A mobile tour rolled into the Olympia Farmers Market on Sunday, dispensing health care information and attempting to help folks sign up for health insurance — part of nationwide changes under the Affordable Care Act.
There was one major glitch, however: The Washington Healthplanfinder website — where consumers find and enroll in the health care plan of their choice — went down sometime Sunday morning, preventing anyone from enrolling for health care aboard a long trailer outfitted with about 20 laptop computers for just that purpose.
“Washington Healthplanfinder is temporarily unavailable due to an outage of the Federal Data Hub, which allows Washington Healthplanfinder to verify eligibility for free or low-cost health insurance,” read the message on the health benefit exchange website.
A check of the website about 10 p.m. Sunday showed that it was still down.
Bethany Frey, spokeswoman for Washington Health Benefit Exchange — the Olympia-based agency that teamed up with Washington Healthplanfinder to sponsor the statewide mobile tour — said it was frustrating for the site to go down during the day of an event.
Still, about 50 people showed up, either to get information, start the application process or schedule an appointment to do so, Frey said.
Washington Healthplanfinder has had a couple of hiccups since it was launched Oct. 1.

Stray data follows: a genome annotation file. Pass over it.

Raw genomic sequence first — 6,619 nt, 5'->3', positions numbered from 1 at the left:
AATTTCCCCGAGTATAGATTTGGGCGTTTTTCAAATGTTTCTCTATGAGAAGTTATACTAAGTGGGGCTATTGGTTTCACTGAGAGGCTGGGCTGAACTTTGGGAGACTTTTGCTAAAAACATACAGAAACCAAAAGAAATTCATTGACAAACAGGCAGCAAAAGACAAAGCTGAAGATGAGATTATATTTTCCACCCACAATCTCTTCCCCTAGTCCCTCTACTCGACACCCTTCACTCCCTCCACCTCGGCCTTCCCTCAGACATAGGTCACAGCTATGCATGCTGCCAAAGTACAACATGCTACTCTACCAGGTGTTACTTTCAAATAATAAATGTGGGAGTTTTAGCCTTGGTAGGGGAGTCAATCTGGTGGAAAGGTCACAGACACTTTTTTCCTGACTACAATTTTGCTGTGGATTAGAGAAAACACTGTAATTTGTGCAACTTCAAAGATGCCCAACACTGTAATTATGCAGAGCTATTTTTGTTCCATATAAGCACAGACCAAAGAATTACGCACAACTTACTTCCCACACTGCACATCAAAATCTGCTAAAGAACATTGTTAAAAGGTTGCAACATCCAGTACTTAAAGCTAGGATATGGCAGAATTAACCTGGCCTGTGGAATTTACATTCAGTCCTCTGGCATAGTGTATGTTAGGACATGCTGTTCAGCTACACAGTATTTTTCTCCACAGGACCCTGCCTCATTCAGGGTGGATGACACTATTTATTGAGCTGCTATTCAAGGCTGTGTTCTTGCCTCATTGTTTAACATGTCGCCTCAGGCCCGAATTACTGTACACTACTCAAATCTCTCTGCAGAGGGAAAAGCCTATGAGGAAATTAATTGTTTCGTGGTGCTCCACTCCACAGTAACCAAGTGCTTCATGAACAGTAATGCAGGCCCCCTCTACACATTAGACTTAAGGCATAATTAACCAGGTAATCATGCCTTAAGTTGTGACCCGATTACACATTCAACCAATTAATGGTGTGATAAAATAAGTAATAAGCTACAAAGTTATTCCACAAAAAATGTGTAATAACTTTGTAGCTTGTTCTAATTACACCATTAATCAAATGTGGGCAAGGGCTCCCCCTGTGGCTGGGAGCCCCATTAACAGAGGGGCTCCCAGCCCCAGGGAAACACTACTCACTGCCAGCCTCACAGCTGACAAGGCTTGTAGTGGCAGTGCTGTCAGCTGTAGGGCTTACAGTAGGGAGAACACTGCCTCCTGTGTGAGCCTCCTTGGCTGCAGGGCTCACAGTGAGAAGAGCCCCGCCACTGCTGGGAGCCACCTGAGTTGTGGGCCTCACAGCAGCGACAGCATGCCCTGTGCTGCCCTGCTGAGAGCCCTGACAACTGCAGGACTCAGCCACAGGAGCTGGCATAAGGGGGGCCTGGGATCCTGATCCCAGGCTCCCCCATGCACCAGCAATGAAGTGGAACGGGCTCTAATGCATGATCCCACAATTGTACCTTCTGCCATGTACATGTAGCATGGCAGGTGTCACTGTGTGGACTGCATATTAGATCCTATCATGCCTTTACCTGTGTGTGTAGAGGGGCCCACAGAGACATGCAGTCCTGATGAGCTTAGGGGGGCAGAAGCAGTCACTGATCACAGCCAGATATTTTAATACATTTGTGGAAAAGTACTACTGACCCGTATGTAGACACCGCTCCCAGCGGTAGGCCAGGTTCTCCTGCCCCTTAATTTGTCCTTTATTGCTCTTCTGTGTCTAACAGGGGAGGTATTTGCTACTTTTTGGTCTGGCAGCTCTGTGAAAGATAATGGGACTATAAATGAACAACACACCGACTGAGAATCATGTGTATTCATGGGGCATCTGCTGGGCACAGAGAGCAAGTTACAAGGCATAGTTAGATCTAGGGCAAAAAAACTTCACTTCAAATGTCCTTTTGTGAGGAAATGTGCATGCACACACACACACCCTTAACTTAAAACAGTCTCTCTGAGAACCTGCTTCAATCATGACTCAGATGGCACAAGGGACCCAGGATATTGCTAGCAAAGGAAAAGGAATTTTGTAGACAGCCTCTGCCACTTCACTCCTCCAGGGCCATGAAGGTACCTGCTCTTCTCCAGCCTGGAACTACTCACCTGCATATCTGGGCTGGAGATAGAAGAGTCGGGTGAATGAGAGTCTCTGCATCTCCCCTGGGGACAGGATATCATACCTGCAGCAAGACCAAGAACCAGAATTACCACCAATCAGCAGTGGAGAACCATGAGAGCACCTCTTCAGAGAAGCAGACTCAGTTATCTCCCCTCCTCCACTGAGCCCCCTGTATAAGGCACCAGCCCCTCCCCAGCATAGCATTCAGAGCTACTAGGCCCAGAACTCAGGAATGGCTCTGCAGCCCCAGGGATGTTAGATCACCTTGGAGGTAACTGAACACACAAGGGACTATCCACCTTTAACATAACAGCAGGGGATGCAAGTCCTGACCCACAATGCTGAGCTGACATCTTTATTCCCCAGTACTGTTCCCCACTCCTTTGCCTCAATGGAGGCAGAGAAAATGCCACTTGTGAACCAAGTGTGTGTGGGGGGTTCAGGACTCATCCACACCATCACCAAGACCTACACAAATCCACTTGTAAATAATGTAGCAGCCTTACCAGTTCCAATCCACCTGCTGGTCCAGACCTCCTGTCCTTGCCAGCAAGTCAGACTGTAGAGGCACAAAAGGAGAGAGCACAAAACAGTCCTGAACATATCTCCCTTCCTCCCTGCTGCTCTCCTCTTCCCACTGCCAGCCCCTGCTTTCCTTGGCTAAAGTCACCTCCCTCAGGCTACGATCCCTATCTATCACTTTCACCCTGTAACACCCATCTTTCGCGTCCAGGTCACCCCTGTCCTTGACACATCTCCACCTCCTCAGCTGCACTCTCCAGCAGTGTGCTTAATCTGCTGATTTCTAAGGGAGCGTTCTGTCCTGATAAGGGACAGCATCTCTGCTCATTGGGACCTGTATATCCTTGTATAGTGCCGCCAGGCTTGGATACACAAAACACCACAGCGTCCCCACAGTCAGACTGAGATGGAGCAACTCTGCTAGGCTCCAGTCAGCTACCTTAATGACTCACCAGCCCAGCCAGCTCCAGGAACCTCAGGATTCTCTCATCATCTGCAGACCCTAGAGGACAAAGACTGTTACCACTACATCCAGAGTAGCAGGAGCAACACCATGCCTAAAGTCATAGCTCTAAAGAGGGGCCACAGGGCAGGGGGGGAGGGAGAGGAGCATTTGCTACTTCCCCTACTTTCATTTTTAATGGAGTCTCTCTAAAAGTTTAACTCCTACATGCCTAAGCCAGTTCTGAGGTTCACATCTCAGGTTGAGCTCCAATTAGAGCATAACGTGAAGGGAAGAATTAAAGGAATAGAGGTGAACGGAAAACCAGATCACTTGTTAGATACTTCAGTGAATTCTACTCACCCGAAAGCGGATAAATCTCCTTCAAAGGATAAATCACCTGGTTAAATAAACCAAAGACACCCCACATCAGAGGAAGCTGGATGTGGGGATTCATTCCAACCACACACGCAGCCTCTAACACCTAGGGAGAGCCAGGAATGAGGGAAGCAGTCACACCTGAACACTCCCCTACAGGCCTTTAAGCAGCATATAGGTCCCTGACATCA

It had to be pulled offline to address computer glitches the first day of operation, and last week Health Benefit Exchange staff discovered and corrected tax-credit miscalculations.
Most people in the state are covered under an employer health insurance plan. There are thought to be about 1 million uninsured people in Washington.
Those who sign up are eligible for tax credits to offset the cost of their health insurance plan. A family of four making up to $94,000 a year is eligible for financial help, according to Health Benefit Exchange information.
Consumers can choose from eight health insurance carriers offering 46 plans, said Michael Marchand, Health Benefit Exchange director of communications, who was on hand for the Sunday morning mobile tour. About 35,000 have enrolled, while another 70,000 need to put the finishing touches on their applications, he said.
Among the frequently asked questions is whether someone who is unhappy with an existing insurance plan can get a policy through the exchange and still get a tax credit.
Yes, but only if current annual premiums cost more than 9.5 percent of income, or if current insurance doesn’t cover 10 essential health benefits such as prescription drug costs, doctor visits or maternity care, Marchand said.
The mobile tour began Oct. 16 in Spokane and will end Nov. 12 on the Seattle campus of the University of Washington. The next South Sound visit is Saturday at the Tacoma Mall.
For more information, go to www.wahealthplanfinder.org or call 1-855-WAFINDER from 7:30 a.m.-8 p.m. Monday through Friday.
Rolf Boone: 360-754-5403